Possibly the biggest challenge in the development of Azimuth Skies, besides making the ship construction accessible to a non-modding player, is organising the weapons and how they will be controlled/fired. The system in Iron Skies presently is a simple enough evolution from Battlefield-style games where you simply switch between several turrets and fire them like a First Person Shooter. The big complication is in the custom ship structure; there has to be a simple way that shipbuilders can group and setup their turrets without bogging the whole thing down. I could just make things easy on myself and go for a system where turrets are placed on ‘hardpoints’ on sections, but that’s just too tired and limiting for my taste! So now I find myself in crazy territory, as not only are all the components of a ship in Azimuth Skies able to combine in any configuration, but the weapons can be wherever you can fit them in.
And just how do I define where things do and don’t fit, anyway? Well you shall see later when I get into the shipbuilder with a little more gusto. Right now my priority is making a skirmish mode type thing that’s actually got some solid gameplay behind it. It’s all just too unstable at present.
And so we come to my current task. The Weapon Group system evolved out of the need for organising varying numbers of turrets in varying directions with as much automation as possible. The ship’s creator places the turrets on the ship first. Then, they select all the weapons to be in a group together. This then creates a Weapon Group, say Group 1. These form the basis of your combat gameplay.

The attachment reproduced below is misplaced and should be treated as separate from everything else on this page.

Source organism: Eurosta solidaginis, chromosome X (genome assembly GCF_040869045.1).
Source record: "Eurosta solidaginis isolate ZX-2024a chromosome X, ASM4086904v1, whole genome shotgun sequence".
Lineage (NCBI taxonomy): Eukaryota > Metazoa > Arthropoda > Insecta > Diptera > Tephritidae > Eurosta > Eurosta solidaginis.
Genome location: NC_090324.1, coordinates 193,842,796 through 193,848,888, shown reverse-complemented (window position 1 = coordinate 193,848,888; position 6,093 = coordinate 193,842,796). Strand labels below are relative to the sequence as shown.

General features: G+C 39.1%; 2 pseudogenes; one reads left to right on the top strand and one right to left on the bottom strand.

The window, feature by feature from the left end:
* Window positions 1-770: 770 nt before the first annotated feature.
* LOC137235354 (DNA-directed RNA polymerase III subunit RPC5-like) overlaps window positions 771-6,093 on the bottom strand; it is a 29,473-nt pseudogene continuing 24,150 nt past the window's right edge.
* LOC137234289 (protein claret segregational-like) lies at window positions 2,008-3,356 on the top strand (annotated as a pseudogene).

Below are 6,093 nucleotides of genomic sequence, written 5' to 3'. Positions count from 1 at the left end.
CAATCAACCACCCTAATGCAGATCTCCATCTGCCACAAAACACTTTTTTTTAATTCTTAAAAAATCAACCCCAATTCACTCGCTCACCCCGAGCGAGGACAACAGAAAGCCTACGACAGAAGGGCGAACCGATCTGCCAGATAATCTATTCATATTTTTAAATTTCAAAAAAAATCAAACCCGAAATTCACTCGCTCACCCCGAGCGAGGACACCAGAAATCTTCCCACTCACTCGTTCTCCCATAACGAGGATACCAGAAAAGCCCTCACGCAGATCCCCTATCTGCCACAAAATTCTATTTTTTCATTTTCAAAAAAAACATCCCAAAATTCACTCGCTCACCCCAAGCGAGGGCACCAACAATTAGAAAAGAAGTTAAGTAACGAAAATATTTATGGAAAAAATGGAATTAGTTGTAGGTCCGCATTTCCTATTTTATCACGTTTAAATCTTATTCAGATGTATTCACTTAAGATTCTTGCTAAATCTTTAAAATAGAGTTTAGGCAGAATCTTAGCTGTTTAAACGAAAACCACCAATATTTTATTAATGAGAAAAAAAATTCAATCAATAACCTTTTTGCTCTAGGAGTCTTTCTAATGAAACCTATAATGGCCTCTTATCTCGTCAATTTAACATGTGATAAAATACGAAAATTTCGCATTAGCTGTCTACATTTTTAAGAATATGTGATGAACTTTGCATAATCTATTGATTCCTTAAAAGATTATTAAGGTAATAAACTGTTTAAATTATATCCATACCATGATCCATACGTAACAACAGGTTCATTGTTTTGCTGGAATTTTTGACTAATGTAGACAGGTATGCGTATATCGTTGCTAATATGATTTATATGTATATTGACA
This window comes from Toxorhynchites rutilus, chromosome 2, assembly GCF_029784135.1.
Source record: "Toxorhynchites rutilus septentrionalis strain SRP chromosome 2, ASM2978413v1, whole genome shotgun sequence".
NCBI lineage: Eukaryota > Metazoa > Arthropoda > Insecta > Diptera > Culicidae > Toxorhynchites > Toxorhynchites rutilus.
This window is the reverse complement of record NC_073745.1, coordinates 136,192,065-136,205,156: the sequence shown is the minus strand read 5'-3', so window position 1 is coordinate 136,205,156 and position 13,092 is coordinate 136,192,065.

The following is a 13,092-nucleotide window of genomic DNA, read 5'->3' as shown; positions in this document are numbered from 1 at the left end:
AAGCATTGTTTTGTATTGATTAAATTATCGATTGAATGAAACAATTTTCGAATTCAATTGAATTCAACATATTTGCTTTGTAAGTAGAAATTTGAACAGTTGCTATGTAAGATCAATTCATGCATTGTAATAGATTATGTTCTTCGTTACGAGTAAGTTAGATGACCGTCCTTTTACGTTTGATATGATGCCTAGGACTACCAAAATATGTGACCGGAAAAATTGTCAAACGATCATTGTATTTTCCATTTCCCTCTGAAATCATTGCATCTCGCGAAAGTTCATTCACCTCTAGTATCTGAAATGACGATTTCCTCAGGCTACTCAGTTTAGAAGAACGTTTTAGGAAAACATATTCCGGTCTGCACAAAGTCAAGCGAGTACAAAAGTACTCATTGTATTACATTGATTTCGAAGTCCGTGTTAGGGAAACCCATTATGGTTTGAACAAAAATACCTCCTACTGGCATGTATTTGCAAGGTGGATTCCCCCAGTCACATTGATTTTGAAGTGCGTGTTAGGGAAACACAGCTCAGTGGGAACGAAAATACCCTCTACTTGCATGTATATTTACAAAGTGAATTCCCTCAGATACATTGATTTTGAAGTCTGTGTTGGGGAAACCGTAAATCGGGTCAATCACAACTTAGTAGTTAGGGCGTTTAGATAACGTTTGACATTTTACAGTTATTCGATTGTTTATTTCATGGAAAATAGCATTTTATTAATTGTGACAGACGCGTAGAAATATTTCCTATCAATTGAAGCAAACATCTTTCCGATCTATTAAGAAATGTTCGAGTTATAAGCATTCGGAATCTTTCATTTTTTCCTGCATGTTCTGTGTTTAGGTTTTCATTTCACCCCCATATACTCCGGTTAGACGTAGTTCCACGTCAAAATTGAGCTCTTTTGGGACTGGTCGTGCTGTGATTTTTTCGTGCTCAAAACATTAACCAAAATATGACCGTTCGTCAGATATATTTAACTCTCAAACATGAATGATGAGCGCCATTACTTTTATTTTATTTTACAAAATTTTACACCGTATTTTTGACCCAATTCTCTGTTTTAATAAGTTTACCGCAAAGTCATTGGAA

Pressing 1 takes the player to that group. This will attach the camera to an invisible object in a set place on the ship, the group viewpoint. The camera will pivot around this point. It is then offset by whatever Vector3 is specified, and a Crosshair is created in a straight line, at a specified distance from the group viewpoint (parented to it, like the camera). Thus, when the player moves the mouse, the group viewpoint rotates on the relevant axis and the crosshair points in line with it. Meanwhile, the group instructs all the turrets that are listed as a part of it to track that crosshair object. Rolling the mouse wheel will change the range of the crosshair +/- 50%.
The result should be a turret system that doesn’t suck! I’d like to illustrate more graphically, but I’m pressed for time and I think it’s probably better spent actually solving the problem. Wish me luck.